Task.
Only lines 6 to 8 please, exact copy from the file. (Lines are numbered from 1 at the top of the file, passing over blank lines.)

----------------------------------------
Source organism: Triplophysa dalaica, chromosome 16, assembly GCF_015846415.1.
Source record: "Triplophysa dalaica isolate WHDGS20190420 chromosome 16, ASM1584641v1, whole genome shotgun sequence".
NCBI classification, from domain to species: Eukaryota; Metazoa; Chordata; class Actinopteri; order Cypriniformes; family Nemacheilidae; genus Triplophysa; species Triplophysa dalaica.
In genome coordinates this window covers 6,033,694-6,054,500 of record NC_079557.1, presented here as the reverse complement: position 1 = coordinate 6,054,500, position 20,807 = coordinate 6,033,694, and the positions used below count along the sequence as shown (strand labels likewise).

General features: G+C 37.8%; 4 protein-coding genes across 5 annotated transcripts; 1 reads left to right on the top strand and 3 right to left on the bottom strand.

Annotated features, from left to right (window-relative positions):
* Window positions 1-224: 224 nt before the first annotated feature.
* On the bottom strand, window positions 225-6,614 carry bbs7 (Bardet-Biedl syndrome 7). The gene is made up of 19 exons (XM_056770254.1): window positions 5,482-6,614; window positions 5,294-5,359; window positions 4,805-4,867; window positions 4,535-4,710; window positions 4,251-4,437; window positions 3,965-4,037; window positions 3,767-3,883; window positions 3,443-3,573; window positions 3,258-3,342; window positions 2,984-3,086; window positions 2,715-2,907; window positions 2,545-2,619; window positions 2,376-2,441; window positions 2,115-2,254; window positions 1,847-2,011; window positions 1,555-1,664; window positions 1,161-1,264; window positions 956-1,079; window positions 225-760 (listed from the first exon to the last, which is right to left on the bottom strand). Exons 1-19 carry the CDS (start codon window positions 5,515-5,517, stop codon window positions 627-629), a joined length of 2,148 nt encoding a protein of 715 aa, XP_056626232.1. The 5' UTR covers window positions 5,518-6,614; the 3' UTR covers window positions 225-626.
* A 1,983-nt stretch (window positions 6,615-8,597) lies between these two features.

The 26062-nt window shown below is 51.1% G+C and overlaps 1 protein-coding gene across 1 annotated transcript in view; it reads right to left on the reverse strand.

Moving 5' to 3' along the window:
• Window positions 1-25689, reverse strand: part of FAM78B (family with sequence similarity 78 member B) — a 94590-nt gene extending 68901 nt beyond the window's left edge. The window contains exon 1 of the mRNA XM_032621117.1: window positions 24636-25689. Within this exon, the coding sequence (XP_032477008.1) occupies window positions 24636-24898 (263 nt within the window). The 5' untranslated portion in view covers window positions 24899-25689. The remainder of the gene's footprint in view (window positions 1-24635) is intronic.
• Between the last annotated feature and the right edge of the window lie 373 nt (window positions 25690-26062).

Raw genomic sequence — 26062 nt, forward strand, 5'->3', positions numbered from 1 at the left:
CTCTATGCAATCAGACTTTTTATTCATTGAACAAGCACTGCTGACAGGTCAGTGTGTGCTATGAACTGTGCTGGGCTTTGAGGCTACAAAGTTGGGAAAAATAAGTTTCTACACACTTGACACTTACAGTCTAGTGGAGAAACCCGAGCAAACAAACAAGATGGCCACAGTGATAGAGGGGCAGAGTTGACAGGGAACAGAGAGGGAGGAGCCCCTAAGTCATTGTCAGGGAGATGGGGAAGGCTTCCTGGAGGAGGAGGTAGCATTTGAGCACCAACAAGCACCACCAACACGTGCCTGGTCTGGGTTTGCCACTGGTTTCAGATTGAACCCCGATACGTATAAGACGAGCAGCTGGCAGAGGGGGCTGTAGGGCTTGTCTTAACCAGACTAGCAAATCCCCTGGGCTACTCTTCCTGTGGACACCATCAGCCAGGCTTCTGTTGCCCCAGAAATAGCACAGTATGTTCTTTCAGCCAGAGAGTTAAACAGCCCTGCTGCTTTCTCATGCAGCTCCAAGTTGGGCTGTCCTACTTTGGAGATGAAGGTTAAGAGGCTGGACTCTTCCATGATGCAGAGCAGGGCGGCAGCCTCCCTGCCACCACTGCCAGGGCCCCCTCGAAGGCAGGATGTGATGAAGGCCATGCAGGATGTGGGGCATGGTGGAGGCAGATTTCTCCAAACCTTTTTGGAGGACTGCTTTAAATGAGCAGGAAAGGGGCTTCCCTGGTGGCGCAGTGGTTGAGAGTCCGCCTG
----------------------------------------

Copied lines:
Annotated features, from left to right (window-relative positions):
* Window positions 1-224: 224 nt before the first annotated feature.
* On the bottom strand, window positions 225-6,614 carry bbs7 (Bardet-Biedl syndrome 7). The gene is made up of 19 exons (XM_056770254.1): window positions 5,482-6,614; window positions 5,294-5,359; window positions 4,805-4,867; window positions 4,535-4,710; window positions 4,251-4,437; window positions 3,965-4,037; window positions 3,767-3,883; window positions 3,443-3,573; window positions 3,258-3,342; window positions 2,984-3,086; window positions 2,715-2,907; window positions 2,545-2,619; window positions 2,376-2,441; window positions 2,115-2,254; window positions 1,847-2,011; window positions 1,555-1,664; window positions 1,161-1,264; window positions 956-1,079; window positions 225-760 (listed from the first exon to the last, which is right to left on the bottom strand). Exons 1-19 carry the CDS (start codon window positions 5,515-5,517, stop codon window positions 627-629), a joined length of 2,148 nt encoding a protein of 715 aa, XP_056626232.1. The 5' UTR covers window positions 5,518-6,614; the 3' UTR covers window positions 225-626.